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Our Members

BRAC Institute of Governance and Development (BIGD)

: 2013
Head of organisation
: Imran Matin, PhD
Contact Persons
: Maheen Sultan
Contact Persons Email

About the organisation

BIGD is a social science research and academic institute, grounded in developing country context and practices, with a mission to improve governance and development outcomes.

We conduct rigorous, multi-method social science research, grounded in developing country operations, on a range of social and economic issues to promote practical, time-sensitive innovations for tackling governance and development challenges. Our research spans innovations taking place in government, non-profit, and private sectors for improving lives.

We lead the research on the socioeconomic empowerment programs of BRAC—the global leader among NGOs focusing on poor and marginal people—including their ultra-poor graduation, integrated development, skills development, migration, microfinance, gender justice and diversity, community empowerment, climate change, humanitarian, and urban development programs.

Our Priority Areas

Gender and social transformation

Explores discrimination and inequalities faced by women and other vulnerable groups and associated norms, values, access to information, and sociopolitical factors. It also focuses on the changes in gender relations and institutions.

Economic development and growth

Focuses on poverty, skills and jobs, education, international migration, access to finance, and small and medium enterprises, with an aim to promote equitable, sustainable economic development.

Governance and politics

Hones in on issues of accountability, institutional reform, deliberative democracy, governance efficiency, and public service.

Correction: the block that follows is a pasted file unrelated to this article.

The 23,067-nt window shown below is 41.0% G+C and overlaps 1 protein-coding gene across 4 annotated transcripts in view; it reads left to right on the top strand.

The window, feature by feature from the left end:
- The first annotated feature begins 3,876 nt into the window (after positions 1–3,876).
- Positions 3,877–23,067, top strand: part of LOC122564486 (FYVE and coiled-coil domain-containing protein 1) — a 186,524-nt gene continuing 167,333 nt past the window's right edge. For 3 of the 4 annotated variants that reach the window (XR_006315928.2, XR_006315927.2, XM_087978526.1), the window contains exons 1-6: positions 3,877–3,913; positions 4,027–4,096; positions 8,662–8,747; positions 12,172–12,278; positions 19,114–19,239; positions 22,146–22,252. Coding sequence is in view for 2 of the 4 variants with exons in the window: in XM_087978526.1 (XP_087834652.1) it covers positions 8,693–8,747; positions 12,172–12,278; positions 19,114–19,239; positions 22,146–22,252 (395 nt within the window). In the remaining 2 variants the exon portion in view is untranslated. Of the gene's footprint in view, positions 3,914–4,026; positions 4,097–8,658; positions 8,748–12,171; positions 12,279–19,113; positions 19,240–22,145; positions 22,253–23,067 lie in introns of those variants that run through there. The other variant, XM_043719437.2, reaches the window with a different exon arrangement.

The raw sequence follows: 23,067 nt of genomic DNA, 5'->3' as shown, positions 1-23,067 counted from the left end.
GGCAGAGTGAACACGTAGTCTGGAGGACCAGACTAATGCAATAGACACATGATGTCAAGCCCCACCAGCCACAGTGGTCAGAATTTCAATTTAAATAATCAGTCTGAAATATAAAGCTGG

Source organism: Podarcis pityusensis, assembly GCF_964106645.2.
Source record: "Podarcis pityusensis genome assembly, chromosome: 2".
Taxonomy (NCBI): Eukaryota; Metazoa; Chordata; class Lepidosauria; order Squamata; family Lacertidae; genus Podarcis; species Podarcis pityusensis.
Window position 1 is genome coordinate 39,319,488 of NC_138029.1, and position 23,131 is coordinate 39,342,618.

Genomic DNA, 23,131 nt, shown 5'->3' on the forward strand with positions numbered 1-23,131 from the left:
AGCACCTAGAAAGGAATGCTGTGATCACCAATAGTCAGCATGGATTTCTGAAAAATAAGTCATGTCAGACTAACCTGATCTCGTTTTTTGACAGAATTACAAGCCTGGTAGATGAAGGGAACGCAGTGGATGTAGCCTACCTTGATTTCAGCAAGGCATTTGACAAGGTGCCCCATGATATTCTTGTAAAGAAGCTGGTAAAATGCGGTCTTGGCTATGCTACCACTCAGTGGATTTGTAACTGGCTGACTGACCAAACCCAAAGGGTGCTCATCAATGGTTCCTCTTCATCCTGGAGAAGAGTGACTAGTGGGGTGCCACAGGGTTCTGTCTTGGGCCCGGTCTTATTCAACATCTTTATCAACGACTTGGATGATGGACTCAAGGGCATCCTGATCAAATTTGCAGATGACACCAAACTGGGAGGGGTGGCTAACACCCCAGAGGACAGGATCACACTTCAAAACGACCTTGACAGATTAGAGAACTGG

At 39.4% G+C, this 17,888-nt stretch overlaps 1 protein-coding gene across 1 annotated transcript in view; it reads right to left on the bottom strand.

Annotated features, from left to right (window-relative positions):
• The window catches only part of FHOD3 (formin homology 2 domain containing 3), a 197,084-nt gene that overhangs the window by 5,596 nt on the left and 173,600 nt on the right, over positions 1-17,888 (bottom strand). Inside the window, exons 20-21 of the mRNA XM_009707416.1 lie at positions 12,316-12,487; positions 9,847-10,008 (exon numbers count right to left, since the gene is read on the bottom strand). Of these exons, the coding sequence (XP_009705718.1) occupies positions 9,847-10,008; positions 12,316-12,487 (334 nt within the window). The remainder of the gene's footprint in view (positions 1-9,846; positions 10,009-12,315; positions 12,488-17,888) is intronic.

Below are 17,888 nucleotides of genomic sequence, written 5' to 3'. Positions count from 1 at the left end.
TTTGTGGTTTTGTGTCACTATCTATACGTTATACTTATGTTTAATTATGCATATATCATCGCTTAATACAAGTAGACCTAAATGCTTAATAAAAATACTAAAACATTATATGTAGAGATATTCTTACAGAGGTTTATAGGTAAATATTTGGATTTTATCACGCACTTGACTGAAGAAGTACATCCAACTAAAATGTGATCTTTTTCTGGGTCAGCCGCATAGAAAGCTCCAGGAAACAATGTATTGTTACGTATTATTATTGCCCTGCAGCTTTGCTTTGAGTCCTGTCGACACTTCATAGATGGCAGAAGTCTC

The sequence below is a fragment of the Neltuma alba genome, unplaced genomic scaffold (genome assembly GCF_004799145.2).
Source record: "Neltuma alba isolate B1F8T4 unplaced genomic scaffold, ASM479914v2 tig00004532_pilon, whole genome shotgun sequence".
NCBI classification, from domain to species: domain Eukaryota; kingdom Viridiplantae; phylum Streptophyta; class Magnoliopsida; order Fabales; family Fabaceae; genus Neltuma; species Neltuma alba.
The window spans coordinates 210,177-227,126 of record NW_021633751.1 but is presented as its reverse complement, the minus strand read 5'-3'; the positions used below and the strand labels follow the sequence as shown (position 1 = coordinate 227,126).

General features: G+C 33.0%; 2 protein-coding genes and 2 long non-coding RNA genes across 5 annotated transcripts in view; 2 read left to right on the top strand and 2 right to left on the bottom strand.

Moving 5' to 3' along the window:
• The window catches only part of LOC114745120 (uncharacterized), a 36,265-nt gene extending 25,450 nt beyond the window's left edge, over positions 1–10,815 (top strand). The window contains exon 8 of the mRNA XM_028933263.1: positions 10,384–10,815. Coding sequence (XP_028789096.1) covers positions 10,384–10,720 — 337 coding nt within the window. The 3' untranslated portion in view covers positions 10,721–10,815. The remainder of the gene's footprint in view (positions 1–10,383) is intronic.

Cross-cutting and emerging themes

BIGD is expanding research on critical emerging questions—how to use digital technology for inclusive development and how to safeguard the lives and livelihoods of the population vulnerable to climatic shocks.

The BRAC partnership gives us a unique opportunity to find innovative, effective, and scalable approaches to complex development challenges through formative and large-scale field research on BRAC interventions in Bangladesh. Our affiliation with the Independent Evaluation and Research Cell (IERC) of BRAC International helps us reach countries in South Asia and Africa.

SRHR publications/research

Policy Brief: Adolescent Girls’ Vulnerabilities and Transitions in the Context of COVID-19

The research was undertaken to explore the impact of COVID-19 on the capabilities related to the life trajectories of adolescents, particularly girls, through which the pathways to women’s access to justice can be better understood by policymakers and programmers concerned. The study finds some of the choices made by parents and female adolescents, led to greater vulnerability including the choice of early marriage. It led to increased risks for reproductive health complications and domestic violence. The decision to migrate to work taken by underage boys led to them going through informal and unsafe channels, and the kind of work they were going into was not safe either. COVID-19 also resulted in increased phone and internet access for adolescents, especially boys, although parents and adolescents, again mainly boys, had very little knowledge of cyberbullying, harassment or cybercrimes.

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Adolescent Health, Nutrition and Sexual and Reproductive Health in Dhaka, Bangladesh

Bangladesh has made substantial progress toward the Millennium Development Goals related to health and nutrition, including increased rates of immunization and reduced rates of infant under-nutrition, under-five and maternal mortality, and communicable diseases. Although improving, and relatively more accessible in urban areas compared to rural areas, inequities and unequal distribution in the provision of health services limits access.